OCR Interpretation


Montpelier examiner. [volume] (Montpelier, Idaho) 1895-1937, November 08, 1918, Image 4

Image and text provided by Idaho State Historical Society

Persistent link: https://chroniclingamerica.loc.gov/lccn/sn86091111/1918-11-08/ed-1/seq-4/

What is OCR?


Thumbnail for

I ■
MONTPELIER EXAMINER
SOCIALISTIC HATE AM» VENOM,
Montpelier, Friday, Nov. g. 1S18
The day preceding the election a
loading article appeared in the Boise
Capital News under the caption, "As
In The Beginning The End that was
good reading then and is yet good
to read. The article, an editorial, is:
"The Nonpartisan league leaders
closed their campaign as they began
it and as they have conducted It—
with an appeal to class hatred and
prejudice—the asms appeal they
have made since the United States
entered the war and which is notably
"In their final announcement they
pictured a division of classes—a part
ing shot from the embattlements of
I
The whole truth is that there nev
er was a time in the history of this!
country when there was less reason
for diverston and when It was so dis
loyal to raise a barrier between das
sea of our citizens.
The war has been a great leveler.
It has put all on a common ground. It
has given unusual wages to labor,
splendid prices to the farmer and ha#
taken practically all the profits of :
Today the only ones who
are not struggling to make ends meet
The
salary man, the professional man and
the business man are really up
against it and have heel for some;
interfered with war activities.
hate and venom.
business.
are the laborer and the farmer.
time.
In the face of this known situation,
therefore. It Is vicious, and it should
be made criminal at such a time, for;
these Nonpartisan league leaders, or
any others, to create discontent,
arouse malice and start divisional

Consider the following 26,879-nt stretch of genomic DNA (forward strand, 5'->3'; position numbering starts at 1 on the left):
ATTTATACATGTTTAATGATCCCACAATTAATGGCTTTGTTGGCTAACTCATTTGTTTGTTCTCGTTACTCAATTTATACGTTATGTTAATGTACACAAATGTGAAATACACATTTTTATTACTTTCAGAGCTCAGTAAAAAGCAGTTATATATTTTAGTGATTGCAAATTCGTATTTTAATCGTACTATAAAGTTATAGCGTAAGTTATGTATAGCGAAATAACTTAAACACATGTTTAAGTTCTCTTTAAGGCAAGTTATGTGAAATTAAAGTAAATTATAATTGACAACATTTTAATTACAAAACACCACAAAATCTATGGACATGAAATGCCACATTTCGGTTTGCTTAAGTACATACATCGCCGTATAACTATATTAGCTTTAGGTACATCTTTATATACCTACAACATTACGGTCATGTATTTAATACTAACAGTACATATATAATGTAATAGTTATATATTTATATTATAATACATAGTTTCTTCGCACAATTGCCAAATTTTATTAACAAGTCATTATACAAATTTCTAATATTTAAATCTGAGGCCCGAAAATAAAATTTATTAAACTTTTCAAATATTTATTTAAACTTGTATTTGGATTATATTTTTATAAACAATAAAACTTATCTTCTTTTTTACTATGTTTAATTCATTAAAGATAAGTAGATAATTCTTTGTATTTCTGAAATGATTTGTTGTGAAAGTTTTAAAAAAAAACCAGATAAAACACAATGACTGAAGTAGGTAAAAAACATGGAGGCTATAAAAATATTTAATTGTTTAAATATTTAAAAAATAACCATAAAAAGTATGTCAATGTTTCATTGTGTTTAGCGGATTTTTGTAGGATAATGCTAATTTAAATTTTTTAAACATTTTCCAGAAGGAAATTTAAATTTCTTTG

merely in the hope of ensnaring thej
unthinking into voting them and
their candldatea into office and fas-;
tuning the curse of Socialism upon.
Idaho.
These Nonpartisan league leaders
stop at nothing to gain their selfish
ends, depending, as they boast, upon
the public being only about 25 per
cent efficient as thinkers—therefore,'
as they view it, easily bunked.
We have a higher opinion of the
intelligence of Idaho citizens, and es-,
We have
pecially of our farmers.
confidence In them that they will not
be led off in any numbers by the will
ft* thft .nw< ft# in a vx 11 font «1 rin» n i.. a
- iïoA inin tu« nurnm.m nf a,
X'AL,v.: "£
hatred end Sect»n«m Thi« limit
was reached in the distribution of clr
culars on the Sabbath day ln Boise
for the nurnose of arousing religious
„ , »* «,„« flrintiv iv vi
clous and should be made a criminal
offense no mstter In whose Interest It
mav have been nut our or aaa'.nst
" y
Th. o. ....
furnishes an illuminating illustra
lion of the difference between the
French and the German strategical
methods—a difference that has Its
source no doubt In the fundamental
unlikeness between the French mindj
and temperament and the German.
Ludendorff heran his offensive with
Ltuaenaorir began nis offensive wunj
scrupulous and imposing preparation.
His plan was clearly thought out Inj
advance even to the smaller detail#,!
f and It wai bis aim to force that plan
through to success by a perfectly.
overwhelming use of man power and
or artillery. The thing was bound
to* be costly, but if it worked, the en
eny would bo crushod. Ludendorff
deliberately weakened half bla dlvia
ions ln order to build up a hundred
shock divisions made up exclusively
• of first-rate soldiers, and with that
tremendous Instrument he struck.
How near he came to winning, only
the Allied leader, know, but in
case It waa too near for onr comfort!
Foch has pursued a vsry different;
method in hi. campaign. Hi.
ls flexible and can be quickly varied
to meet the immediate situation. His
blows are swift, dealt now here, now
there, not In overwhelming strength
but with shrewd understanding of
the enemy's weak spots. Whereas
each of the steps hi Ludendorff'a
Plan had to be followed by a pause
of live or six weeks while the next
Mow was carefully and methodically